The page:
Conti 11. Container Schiffahrts-GmbH & Co. KG M.S. MSC Flaminia et al v. New Orleans Terminal, LLC, No. 2:2015cv03704 - Document 18 (E.D. La. 2016)

Court Description: ORDER & REASONS: granting in part and denying in part 8 Motion to Dismiss for Failure to State a Claim and 12(f) Motion to Strike as set forth in document ; denying as moot 16 Motion for Leave to File Reply. Signed by Judge Carl Barbier on 2/3/16. (sek)
Download PDF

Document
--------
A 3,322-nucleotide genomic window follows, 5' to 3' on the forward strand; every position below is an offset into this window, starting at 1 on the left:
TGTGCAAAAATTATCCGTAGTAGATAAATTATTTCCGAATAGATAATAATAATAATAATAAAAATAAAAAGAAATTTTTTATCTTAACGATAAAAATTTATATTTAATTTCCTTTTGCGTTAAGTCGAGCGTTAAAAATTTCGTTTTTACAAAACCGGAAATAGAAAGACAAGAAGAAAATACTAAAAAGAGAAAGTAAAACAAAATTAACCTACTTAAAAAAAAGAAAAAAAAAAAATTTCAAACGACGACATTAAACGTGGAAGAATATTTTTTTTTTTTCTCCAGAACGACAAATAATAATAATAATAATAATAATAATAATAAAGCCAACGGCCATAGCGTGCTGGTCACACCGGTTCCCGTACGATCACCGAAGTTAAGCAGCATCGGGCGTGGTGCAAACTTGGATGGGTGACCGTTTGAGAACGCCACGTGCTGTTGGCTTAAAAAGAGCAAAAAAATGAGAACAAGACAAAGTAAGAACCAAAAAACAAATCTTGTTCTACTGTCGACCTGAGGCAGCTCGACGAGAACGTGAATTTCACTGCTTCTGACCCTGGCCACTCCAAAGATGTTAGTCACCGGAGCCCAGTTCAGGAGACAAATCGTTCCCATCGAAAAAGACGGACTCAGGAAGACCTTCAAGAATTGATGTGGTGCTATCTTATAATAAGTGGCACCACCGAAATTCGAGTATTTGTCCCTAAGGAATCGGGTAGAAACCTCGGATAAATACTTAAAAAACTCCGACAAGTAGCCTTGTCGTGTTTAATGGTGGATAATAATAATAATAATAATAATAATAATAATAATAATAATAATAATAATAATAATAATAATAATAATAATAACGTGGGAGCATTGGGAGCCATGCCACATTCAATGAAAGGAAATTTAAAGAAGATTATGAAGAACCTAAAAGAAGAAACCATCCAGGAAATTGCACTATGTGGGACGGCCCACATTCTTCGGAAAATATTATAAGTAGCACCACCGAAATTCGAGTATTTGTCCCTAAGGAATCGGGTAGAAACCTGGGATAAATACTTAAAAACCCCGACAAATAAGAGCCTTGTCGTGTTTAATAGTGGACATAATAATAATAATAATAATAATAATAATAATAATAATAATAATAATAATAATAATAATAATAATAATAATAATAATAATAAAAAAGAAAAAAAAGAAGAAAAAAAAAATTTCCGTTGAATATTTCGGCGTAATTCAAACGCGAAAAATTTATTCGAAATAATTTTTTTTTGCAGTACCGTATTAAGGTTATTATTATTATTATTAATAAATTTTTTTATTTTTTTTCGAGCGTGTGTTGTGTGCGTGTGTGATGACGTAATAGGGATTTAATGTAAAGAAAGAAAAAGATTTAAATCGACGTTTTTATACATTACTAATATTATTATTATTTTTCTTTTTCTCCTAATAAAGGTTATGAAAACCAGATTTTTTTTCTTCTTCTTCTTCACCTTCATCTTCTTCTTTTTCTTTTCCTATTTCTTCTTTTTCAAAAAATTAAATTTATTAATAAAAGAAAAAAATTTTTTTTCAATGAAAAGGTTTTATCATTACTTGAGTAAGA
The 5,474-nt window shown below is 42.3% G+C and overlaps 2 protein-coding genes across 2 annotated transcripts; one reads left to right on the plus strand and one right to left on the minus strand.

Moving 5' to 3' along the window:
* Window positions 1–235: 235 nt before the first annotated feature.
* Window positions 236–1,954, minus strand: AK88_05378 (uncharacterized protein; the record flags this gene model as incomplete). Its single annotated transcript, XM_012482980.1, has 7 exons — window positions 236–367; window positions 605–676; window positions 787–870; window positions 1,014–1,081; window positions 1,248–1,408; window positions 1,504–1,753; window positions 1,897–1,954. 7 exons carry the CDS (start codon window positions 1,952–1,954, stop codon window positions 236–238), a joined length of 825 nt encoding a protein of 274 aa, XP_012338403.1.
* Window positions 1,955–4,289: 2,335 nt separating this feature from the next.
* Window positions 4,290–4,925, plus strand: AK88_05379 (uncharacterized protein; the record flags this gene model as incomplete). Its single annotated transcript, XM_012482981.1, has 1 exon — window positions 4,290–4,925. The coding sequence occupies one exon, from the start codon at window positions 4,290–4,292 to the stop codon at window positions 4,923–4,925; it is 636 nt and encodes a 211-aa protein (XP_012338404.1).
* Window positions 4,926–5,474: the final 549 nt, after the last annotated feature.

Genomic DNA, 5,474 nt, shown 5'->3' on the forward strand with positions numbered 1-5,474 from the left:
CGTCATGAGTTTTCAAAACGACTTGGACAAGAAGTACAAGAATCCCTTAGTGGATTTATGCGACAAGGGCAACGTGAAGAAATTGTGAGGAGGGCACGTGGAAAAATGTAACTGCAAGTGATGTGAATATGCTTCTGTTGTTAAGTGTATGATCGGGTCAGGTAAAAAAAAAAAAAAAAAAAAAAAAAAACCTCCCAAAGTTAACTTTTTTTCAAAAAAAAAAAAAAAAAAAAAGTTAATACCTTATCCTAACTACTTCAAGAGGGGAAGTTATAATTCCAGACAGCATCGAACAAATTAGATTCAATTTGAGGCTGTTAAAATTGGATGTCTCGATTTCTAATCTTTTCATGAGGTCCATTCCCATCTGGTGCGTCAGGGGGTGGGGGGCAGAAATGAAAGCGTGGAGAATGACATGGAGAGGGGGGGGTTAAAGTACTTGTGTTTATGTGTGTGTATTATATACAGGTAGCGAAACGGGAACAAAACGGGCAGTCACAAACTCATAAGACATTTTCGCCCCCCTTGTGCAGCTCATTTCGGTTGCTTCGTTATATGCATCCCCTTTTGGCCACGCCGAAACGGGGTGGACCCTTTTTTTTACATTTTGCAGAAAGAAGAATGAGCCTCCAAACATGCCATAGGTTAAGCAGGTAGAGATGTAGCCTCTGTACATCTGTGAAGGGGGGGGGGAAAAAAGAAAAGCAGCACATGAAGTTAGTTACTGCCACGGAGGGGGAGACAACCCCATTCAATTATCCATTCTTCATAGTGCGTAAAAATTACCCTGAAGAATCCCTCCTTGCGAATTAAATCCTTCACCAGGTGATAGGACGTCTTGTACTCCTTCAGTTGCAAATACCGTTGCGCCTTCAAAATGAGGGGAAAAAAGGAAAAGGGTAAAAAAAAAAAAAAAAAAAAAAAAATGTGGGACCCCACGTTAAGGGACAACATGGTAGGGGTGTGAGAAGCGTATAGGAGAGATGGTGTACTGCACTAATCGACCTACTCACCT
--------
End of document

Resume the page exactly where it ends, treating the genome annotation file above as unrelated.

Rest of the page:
Conti 11. Container Schiffahrts-GmbH & Co. KG M.S. MSC Flaminia et al v. New Orleans Terminal, LLC Doc. 18 UNITED STATES DISTRICT COURT EASTERN DISTRICT OF LOUISIANA CONTI 11. CONTAINER SCHIFFAHRTSGMBH & CO. KG M.S. MSC FLAMINIA, ET AL. CIVIL ACTION VERSUS NO: 15-3704 NEW ORLEANS TERMINAL, LLC SECTION: “J” (3) ORDER AND REASONS Before the Court is a 12(b)(6) Motion to Dismiss for Failure to State a Claim and 12(f) Motion to Strike (Rec. Doc. 8) filed by Defendant, New Orleans Terminal, LLC (“NOT”), and an Opposition thereto (Rec. Doc. 13) filed by Plaintiffs, Conti 11. Container Schiffahrts-GmbH &. Co. KG “M.S. MSC FLAMINIA” (“Conti”) and NSB Niederelbe Schiffahrtsgesellschalf MBH & Co. KG (“NSB”). Having considered the motion and legal memoranda, the record, and the applicable law, the Court finds that the motion should be GRANTED in part and DENIED in part. FACTS AND PROCEDURAL BACKGROUND This litigation arises from an explosion and fire aboard the vessel the M.S. MSC FLAMINIA (“the Vessel”) on July 14, 2012. Plaintiff Conti is a German entity and the registered owner of the Vessel. Plaintiff NSB, also a German entity, was the operator of the Vessel and responsible for the manning, stores, maintenance, and repairs of the Vessel. NOT is a Louisiana-based LLC that 1 provided stevedoring services to Plaintiffs. NOT also operates a marine terminal at the Port of New Orleans. In June 2012, NOT received, handled, and stored certain chemical cargo, which it loaded onto the Vessel on July 1. The explosion occurred two weeks later. Three crew members died in the accident, and several were injured. In addition, the Vessel itself suffered extensive damage, and many cargo containers were damaged or lost. After several parties filed suit against Conti and NSB, Plaintiffs filed a limitation action in the Southern District of New York on December 7, 2012. NOT is not a party to the limitation action. Presently, the parties to the limitation action are conducting discovery on liability for the explosion. As part of this discovery, NOT produced documents on August 25, 2014. After receiving these documents, Plaintiffs allege that they first became aware that NOT may have been responsible for the accident. According to Plaintiffs, NOT received chemical cargo consisting of Divinylbenzene (“DVB”) on June 21, 2012. NOT also received Material Safety Data Sheets concerning this chemical cargo, which contained information about the dangerous nature of DVB. The sheets directed NOT to protect the cargo from high temperatures and direct sunlight, as the chemical was explosive and combustible at high temperatures. Despite these instructions, Plaintiffs allege that NOT stored and handled the cargo in direct sunlight and subjected 2 it to high ambient temperatures. Plaintiffs allege that NOT’s improper storage and handling caused the explosion. Plaintiffs filed suit against NOT in this Court on August 21, 2015, within one year of their receipt of the documents. Plaintiffs alleged: (1) NOT was strictly liable for failing to warn Plaintiffs of the hazardous nature of the cargo; (2) NOT was liable for negligent failure to warn; (3) NOT was liable for general negligence; (4) NOT breached the implied warranty of workmanlike service; and (5) Plaintiffs were entitled to indemnity and contribution from NOT. NOT filed the instant motion on December 23. Plaintiffs filed an amended complaint on January 13, 2016, omitting the strict liability cause of action. Plaintiffs opposed the instant motion on January 19. PARTIES’ ARGUMENTS A. NOT’s Arguments in Favor of Dismissal First, NOT argues that all of Plaintiffs’ claims should be dismissed due to laches. According to NOT, laches is an admiralty doctrine used to determine if a complaint is time-barred. NOT contends that a Rule 12(b)(6) motion is the proper vehicle for asserting a laches argument. Because Louisiana imposes a one-year statute of limitations in tort cases and this time period has expired, NOT argues that Plaintiffs must prove that their delay in filing suit was excusable or that NOT has not been prejudiced by the delay. NOT contends that Plaintiffs knew at the time of the 3 accident that NOT had received the cargo and loaded it on the vessel. Because Plaintiffs waited almost three years to file suit, NOT claims that the delay was not excusable. Further, NOT asserts that the United States Court of Appeals for the Fifth Circuit presumes that the defendant is prejudiced by a late filing. NOT also argues that it suffered prejudice because it was not able to participate in the extensive discovery conducted in the limitation action. Second, NOT argues that it is not strictly liable for failing to warn Plaintiffs of the dangerous nature of the cargo. Plaintiffs allege in their original complaint that this cause of action arises under the Carriage of Goods by Sea Act (COGSA). However, NOT contends that COGSA only applies to carriers and shippers of cargo. Only shippers of dangerous cargo owe a duty under COGSA. NOT argues that it acted as a receiver, bailee, or stevedore in this case. Thus, it cannot be strictly liable for failure to warn under COGSA. Third and fourth, NOT challenges Plaintiffs’ theories of negligent failure to warn and general negligence. According to NOT, Plaintiffs do not have any legal basis to assert that NOT owed a duty to warn Plaintiffs about the nature of the cargo that other parties owned and shipped. Likewise, as to Plaintiffs’ general negligence claim, NOT contends that Plaintiffs did not cite any legal basis for asserting that NOT owed Plaintiffs a duty 4 to properly store and handle cargo. In the absence of a contract between it and Plaintiffs, NOT argues that no such duty exists. Fifth, NOT argues that it is not subject to an implied warranty of workmanlike performance (“WWLP”). According to NOT, terminal operators like itself do not owe a WWLP in the absence of a contractual relationship. Further, NOT contends that indemnity does not apply to vessel and cargo damage claims in which a vessel owner sues a stevedore. Sixth, NOT argues that Plaintiffs are not entitled to indemnity or contribution. Indemnity is not available because NOT was not subject to a WWLP and because NOT and Plaintiffs did not enter into a contract providing for express indemnity. NOT also claims that Plaintiffs are not entitled to contribution because they cannot show that NOT owed and breached a legal duty. Finally, NOT moves to strike language from Plaintiffs’ complaint. The original complaint states that it is being brought under Rule F of the Supplemental Rules for Admiralty and Maritime Claims. However, NOT points out that this case is not a limitation action, rendering Rule F inapplicable. NOT asks the Court to strike any reference to Rule F from the complaint. B. Plaintiffs’ Arguments in Opposition Plaintiffs first argue that the doctrine of laches is inapplicable in this case. Plaintiffs agree that the Louisiana statute of limitations for tort claims is one year. However, 5 Plaintiffs argue that the prescriptive period commences when the plaintiff acquires actual or constructive knowledge of the facts giving rise to the suit. In this case, Plaintiffs claim that they did not obtain actual or constructive knowledge of NOT’s role in the accident until they received certain discovery responses from NOT in August 2014. Before receiving this information, Plaintiffs claim that they did not know that the cargo was temperaturesensitive or that NOT had improperly handled and stored the cargo, thereby exposing it to excessive heat. Plaintiffs point out that they filed suit within one year of this discovery. Plaintiffs also assert that their claim for breach of the WWLP is subject to a ten-year prescriptive period. Thus, Plaintiffs argue that their underlying claims have not prescribed. Further, Plaintiffs assert that latches does not apply because their delay in filing suit was excusable and because NOT has not suffered prejudice. Plaintiffs argue that filing suit after prescription has accrued only gives rise to a presumption of laches. Plaintiffs claim that they can rebut this presumption by showing that their delay was excusable or that NOT was not prejudiced by the delay. Plaintiffs assert that their delay was excusable because they were unaware of NOT’s involvement in the accident until August 2014. They claim that they did not know NOT was a proper defendant until that time. Also, Plaintiffs argue that NOT has the burden of showing actual prejudice, meaning that 6 NOT will be subjected to a disadvantage in establishing a claim or defense. According to Plaintiffs, no prejudice occurs when the defendant can protect its interests and prepare a case for trial. Plaintiffs argue that NOT did not suffer prejudice simply because it was unable to participate in discovery in the limitation action. According to Plaintiffs, the limitation action is a separate suit, and NOT will be able to engage in discovery pertaining to this specific suit. Second, eliminates Plaintiffs any note references to that strict their amended liability. complaint Thus, NOT’s arguments on this subject are moot. Third, Plaintiffs address NOT’s challenges to their negligent failure to warn claim. Relying on the Restatement definition of the tort, Plaintiffs claim that NOT was a “supplier” with knowledge of the dangerous nature of the cargo. Plaintiffs assert that NOT received this information from documents that contained temperature-sensitive storage instructions and warned of the flammable nature of the cargo. Plaintiffs claim that NOT had a duty to deliver these documents to the ship. According to Plaintiffs, NOT also had a duty to warn them about any hazards associated with the cargo. They claim that the danger was not open and obvious and that they should not have known of the hazards without a warning. Fourth, Plaintiffs defend their general negligence claims. They state that they are not required to fully outline each element 7 of their claim in their complaint. Generally, Plaintiffs assert that several courts have recognized negligence claims by shipowners against stevedores for damage to vessels and cargo. According to Plaintiffs, they alleged sufficient facts to give rise to the inference that NOT, acting as a stevedore, negligently handled and stored the cargo. Fifth, Plaintiffs argue that NOT breached the WWLP. They claim that a stevedore owes an implied duty of workmanlike service to a vessel owner. A breach of this duty gives rise to a claim for indemnity. Plaintiffs contend that privity of contract between the stevedore and the vessel owner is unnecessary according to Supreme Court and Fifth Circuit precedent. According to Plaintiffs, the implied warranty extends to cargo and vessel damage because the Fifth Circuit cases questioning its application only did so in dicta. Moreover, Plaintiffs cite cases from other federal courts that have applied indemnity principles to cargo claims. In addition, this case involves personal injury claims as well as vessel and cargo damage claims. Plaintiffs also aver that the question of whether NOT was acting as a stevedore or as a terminal operator is a question of fact that should not be resolved by a Rule 12(b)(6) motion. Sixth, Plaintiffs claim that they are entitled to indemnity and contribution from NOT. Because NOT breached the WWLP, Plaintiffs argue that they are entitled to indemnity. Also, they 8 state that they are entitled to contribution due to NOT’s breaches of several legal duties, as explained above. Finally, Plaintiffs argue that NOT’s motion to strike is moot because Plaintiff removed all references to Rule F in its amended complaint. LEGAL STANDARD Under the Federal Rules of Civil Procedure, a complaint must contain “a short and plain statement of the claim showing that the pleader is entitled to relief.” Fed. R. Civ. P. 8(a)(2). The complaint must “give the defendant fair notice of what the claim is and the grounds upon which it rests.” Dura Pharm., Inc. v. Broudo, 544 U.S. 336, 346 (2005). The allegations “must be simple, concise, and direct.” Fed. R. Civ. P. 8(d)(1). “Under Rule 12(b)(6), a claim may be dismissed when a plaintiff fails to allege any set of facts in support of his claim which would entitle him to relief.” Taylor v. Books A Million, Inc., 296 F.3d 376, 378 (5th Cir. 2002) (citing McConathy v. Dr. Pepper/Seven Up Corp., 131 F.3d 558, 561 (5th Cir. 1998)). To survive a Rule 12(b)(6) motion to dismiss, the plaintiff must plead enough facts to “state a claim to relief that is plausible on its face.” Ashcroft v. Iqbal, 556 U.S. 662, 678 (2009) (quoting Bell Atl. Corp. v. Twombly, 550 U.S. 544, 547 (2007)). A claim is facially plausible when the plaintiff pleads facts that allow the court to “draw the reasonable inference that the defendant is liable for the misconduct alleged.” Id. A court must accept all 9 well-pleaded facts as true and must draw all reasonable inferences in favor of the plaintiff. Lormand v. U.S. Unwired, Inc., 565 F.3d 228, 232-33 (5th Cir. 2009); Baker v. Putnal, 75 F.3d 190, 196 (5th Cir. 1996). The court is not, however, bound to accept as true legal conclusions couched as factual allegations. Iqbal, 556 678. DISCUSSION A. Mooted Issues: Strict Liability and Motion to Strike First, Plaintiffs’ amended complaint mooted NOT’s arguments on strict liability and on its motion to strike. The amended complaint omits any strict liability claims and any references to Rule F limitation actions. Thus, the Court will not discuss these issues further. B. Laches NOT asserts that all of Plaintiffs’ claims are time-barred due to laches. Laches is an equitable doctrine that looks to the analogous state prescriptive period to determine if the plaintiff filed suit timely. See Mecom v. Levingston Shipbuilding Co., 622 F.2d 1209, 1215 (5th Cir. 1980). If not, the plaintiff must prove either (1) that the defendant was not prejudiced by the delay or (2) that the plaintiff had an excuse for its delay. Watz v. Zapata Off-Shore Co., 431 F.2d 100, 111 (5th Cir. 1970). In Louisiana, a tort action is “subject to a liberative prescription of one year. This prescription commences to run from the day injury or damage 10 is sustained.” La. Civ. Code art. 3492. Courts have found that the plaintiff’s injury or damage is sustained when the plaintiff obtains actual or constructive knowledge of the alleged tort. Mistich v. Cordis Mfg. Co., 607 So. 2d 955 (La. Ct. App. 1992). The plaintiff has constructive knowledge when he “has sufficient information to excite attention sufficient to prompt further inquiry.” Bell v. Demax Mgmt. Inc., 824 So. 2d 490, 493 (La. Ct. App. 2002). Assuming arguendo that the applicable prescriptive period is the one-year tort period, 1 Plaintiffs filed suit before the statute of limitations prescribed. In the context of a Rule 12(b)(6) motion, the Court accepts all factual allegations in the Plaintiffs’ complaint as true. Lormand, 565 at 232-33. Here, Plaintiffs contend that they were unaware of NOT’s role in the accident until August 25, 2014. Plaintiffs received discovery documents on this date that alerted them to the fact that NOT may have improperly stored and handled the explosive chemical cargo. Accepting these facts as true, Plaintiffs first gained actual or constructive knowledge of NOT’s tortious behavior on August 25, 2014. Plaintiffs filed suit on August 21, 2015, just under one 1 Plaintiffs argue that their breach of WWLP claim is subject to a ten-year statute of limitations. The Court will discuss Plaintiffs’ WWLP claim below in Section C. 11 year after this discovery. Drawing all inferences in Plaintiffs’ favor, the Court finds that the analogous state statutory period had not expired when Plaintiffs filed suit. Further, Plaintiffs may defend against a laches claim by showing either a lack of prejudice to NOT or that their delay was excusable. Watz, 431 F.2d at 112. Here, Plaintiffs’ late discovery of NOT’s role in the accident justifies its late filing. As both NOT and Plaintiffs point out, the limitation action is an extensive, complicated lawsuit with many parties, claims, and thorny legal issues. In this context, Plaintiffs’ late discovery of NOT’s potential improper handling and storage is justifiable. Thus, the Court finds that Plaintiffs’ delay was excusable. Considering prejudice to NOT is unnecessary. C. Breach of Implied Warranty of Workmanlike Performance NOT seeks dismissal of Plaintiffs’ WWLP claim on the grounds that the Fifth Circuit no longer recognizes such a claim in this factual scenario. The breach of WWLP claim is intertwined with a legal concept known as Ryan indemnity. See Ryan Stevedoring Co. v. Pan-Atlantic Steamship Corp., 350 U.S. 124 (1956). In Ryan, the Supreme Court held that a vessel was entitled to indemnity from a stevedore for breach of the WWLP when the stevedore’s improper stowage of cargo caused a personal injury. Id. at 132-35. The Supreme Court stated, “Competency and safety of stowage are inescapable elements of the [stevedoring] service undertaken .... 12 It is of the essence of petitioner's stevedoring contract. It is [stevedore’s] warranty of workmanlike service that is comparable to a manufacturer's warranty of the soundness of its manufactured product.” Id. at 133. After this decision, courts began expanding Ryan principles. 2 For example, the Supreme Court held that the WWLP operated even in the absence of contractual privity between the vessel owner and the stevedore. See Crumady v. The JOACHIM HENDRIK FISSER, 358 U.S. 423, 428 (1959). The Fifth Circuit expanded Ryan indemnity beyond personal injury to cargo damage claims. See F.J. Walker Ltd. v. Motor Vessel LEMONCORE, 561 F.2d 1138, 1148 (5th Cir. 1977). However, courts soon began to whittle down the expansive Ryan doctrine. Congress marked the beginning of the end of Ryan in 1972 when it amended the Longshore and Harbor Workers’ Compensation Act (“LHWCA”). The amendments eliminating liability of a specifically overruled stevedore a to vessel Ryan by owner for indemnity in personal injury actions. See 33 U.S.C. § 905(b). Next, the Supreme Court held that each negligent party in a maritime tort case should be liable for its proportionate degree of fault. United States v. Reliable Transfer Co., 421 U.S. 397, 411 (1975). 2 See generally Marie R. Yeates Phillip, Contribution and Indemnity in Maritime Litigation, 30 S. Tex. L. Rev. 215, 228-29 (1989). 13 In doing so, the Court overruled the old rule of divided damages, in which the damages were split equally between the negligent parties. See The Schooner CATHARINE v. Dickinson, 58 U.S. 170, 177-78 (1854). Thus, the Reliable Transfer decision marked the demise of indemnity and the rise of comparative fault principles. 3 Following these changes, the Fifth Circuit began to scale back Ryan indemnity. See Gator Marine Serv. Towing, Inc. v. J. Ray McDermott & Co., 651 F.2d 1096 (5th Cir. 1981). Gator involved a claim for cargo destroyed when a tug capsized. Id. at 1097. The vessel owner and the stevedore each claimed that the other’s negligence caused the accident. Id. The district court found that both the vessel owner fault between allocated and the them stevedore according were to negligent comparative and fault principles. Id. On appeal, the vessel owner argued that the stevedore owed it indemnity because the stevedore breached the WWLP. Id. at 1099. The Fifth Circuit stated that a vessel may claim indemnity against a stevedore even when the vessel is partly negligent. Id. at 1100. However, the Fifth Circuit found that the vessel’s negligence was extreme enough to defeat its claim for Ryan indemnity. Id. Further, the Fifth Circuit questioned the continued vitality of Ryan in claims 3 for vessel and cargo damage See Phillip, supra note 2, at 239. 14 between a vessel and a stevedore. Id. Pointing to its historic reluctance to expand the Ryan doctrine, the Fifth Circuit stated, “Disputes between vessels and stevedores over damaged cargo are best accommodated by a straightforward application of the usual maritime comparative fault system.” Id. The Fifth Circuit took a harder stance on Ryan five years later. Bosnor, S.A. DE C.V. v. Tug L.A. Barrios, 796 F.2d 776 (5th Cir. 1986). Bosnor also concerned a cargo loss and negligence on the stevedore’s part. Id. at 778. Relying on its decision in Gator, the Fifth Circuit rejected the “all or nothing” Ryan approach in favor of a comparative fault analysis. Id. at 786. While Gator allowed for the possibility of Ryan indemnity when the vessel owner was not negligent, Bosnor foreclosed this potential claim entirely. Rejecting the argument that the vessel owner was not negligent, the Fifth Circuit stated, “[W]e did not restrict the application of the comparative fault principles in property damage cases to only those circumstances where the shipowner’s negligence is great enough to preclude his recovery of Ryan indemnity.” Id. at 785. Thus, the Fifth Circuit denied Ryan indemnity and restricted “the Ryan doctrine to the narrow fact situation in which it rose.” Id. at 786. Based on its holding in Bosnor, the Fifth Circuit clearly does not allow vessel owners to recover Ryan indemnity from stevedores for vessel and cargo damage claims. Here, Plaintiffs, the vessel 15 owner and operator, are requesting Ryan indemnity from NOT, the stevedore, on a cargo and vessel damage claim. The Fifth Circuit no longer recognizes such a claim. Plaintiffs argue that this case involves personal injuries, so Ryan indemnity is still available. However, the 1972 LHWCA amendments eliminated Ryan indemnity in personal injury cases. Drawing all reasonable inferences in their favor, Plaintiffs have not stated a cause of action for Ryan indemnity based on NOT’s breach of the WWLP. D. Negligent Failure to Warn and General Negligence NOT argues that Plaintiffs failed to allege a proper legal basis for their negligent failure to warn and general negligence claims. However, Plaintiff’s amended complaint states, “Defendant NOT had a duty to warn Plaintiffs Conti and NSB” of the dangerous nature of the cargo. (Rec. Doc. 12, at 7.) The amended complaint further alleges, “Defendant NOT . . . was obligated and duty-bound to properly store and handle the DVB cargo . . . .” These statements clearly allege the existence of legal duties owed by NOT to Plaintiffs. Plaintiffs’ failure to provide legal citations is not fatal to their claims. Rule 8(a) only requires plaintiffs to provide “a short and plain statement of the claim showing that the pleader is entitled to relief.” Fed. R. Civ. P. 8(a)(2). The Rules do not require extensive legal citations. Further, even after the Fifth Circuit limited Ryan indemnity in Bosnor, courts of this district have found that stevedores owe 16 certain duties to vessel owners. Stevedores owe the duty to perform in a “proper, safe, and workmanlike manner. Failure of a stevedore to exercise reasonable care constitutes negligence.” Maurice Pincoffs Co. v. Dravo Mechling Corp., 697 F. Supp. 244, 249-50 (E.D. La. 1987), aff'd sub nom. Maurice Pincoffs v. Dravo Mechling, 880 F.2d 411 (5th Cir. 1989) (citations omitted). Courts of this district have also recognized that a stevedore owes a duty to inform a vessel owner of a condition that could potentially damage the vessel. See id. In these cases, the courts apply comparative fault principles and apportion the damages among the negligent parties. See Agrico Chemical Company v. M/V BEN W. MARTIN, 664 F.2d 85, 94 (5th Cir. 1981); Gator, 651 F.2d at 1099; Maurice Pincoffs Co., 697 F. Supp. at 251. Thus, a stevedore’s duty to a vessel owner exists independently of the Ryan indemnity doctrine. 4 Viewing the pleadings liberally, Plaintiffs have sufficiently alleged the existence and breach of these duties. E. Contribution Lastly, NOT contends that Plaintiffs are not entitled to indemnity or contribution. As discussed above, Plaintiffs are not 4 In a pre-Gator case, the Fifth Circuit held that a stevedore owes a duty to a vessel regardless of whether privity of contract exists. Whisenant v. BrewsterBartle Offshore Co., 446 F.2d 394, 401 (5th Cir. 1971). Even though it later limited the Ryan doctrine, the Circuit has not overruled this holding. 17 entitled to Ryan indemnity. However, “[u]nder general maritime law, an alleged tortfeasor may seek contribution . . . from one who may be comparatively negligent or a joint tortfeasor. Maritime contribution law provides for apportionment of joint tortfeasors' liability according to principles of comparative fault.” Ondimar Transportes Maritimos, LTDA v. Beatty St. Properties, Inc., No. 07-1223, 2008 WL 45793, at *3 (S.D. Tex. Jan. 2, 2008), aff'd sub nom. Ondimar Transportes Maritimos v. Beatty St. Properties, Inc., 555 F.3d 184 (5th Cir. 2009). To state a claim for contribution, a potential tortfeasor must establish a breach of duty on the part of its potential joint tortfeasor. Nat'l Marine Serv., Inc. v. Gulf Oil Co., 433 F. Supp. 913, 920 (E.D. La. 1977), aff'd, 608 F.2d 522 (5th Cir. 1979). Here, NOT argues that Plaintiffs failed to establish a legal duty owed by NOT to Plaintiffs. As explained above, courts have recognized that a stevedore owes a duty to exercise reasonable care. The allegations in Plaintiffs’ complaint, accepted as true, establish that NOT failed to properly handle and store temperaturesensitive, potentially explosive cargo and that NOT failed to warn Plaintiffs of the dangerous nature of the cargo. These allegations are sufficient to state a claim for a breach of the duty to exercise reasonable care. Thus, dismissal unwarranted. 18 under Rule 12(b)(6) is CONCLUSION Plaintiffs’ claims for breach of the WWLP and for Ryan indemnity will be dismissed for failure to state a claim pursuant to Rule 12(b)(6). NOT’s Motion to Dismiss is denied in all other respects. Accordingly, IT IS HEREBY ORDERED that NOT’s 12(b)(6) Motion to Dismiss and 12(f) Motion to Strike is GRANTED in part and DENIED in part. IT IS FURTHER ORDERED that NOT's Motion for Leave to File Reply (Rec. Doc. 16) is DENIED as moot. New Orleans, Louisiana this 3rd day of February, 2016. __________________________ CARL J. BARBIER UNITED STATES DISTRICT JUDGE 19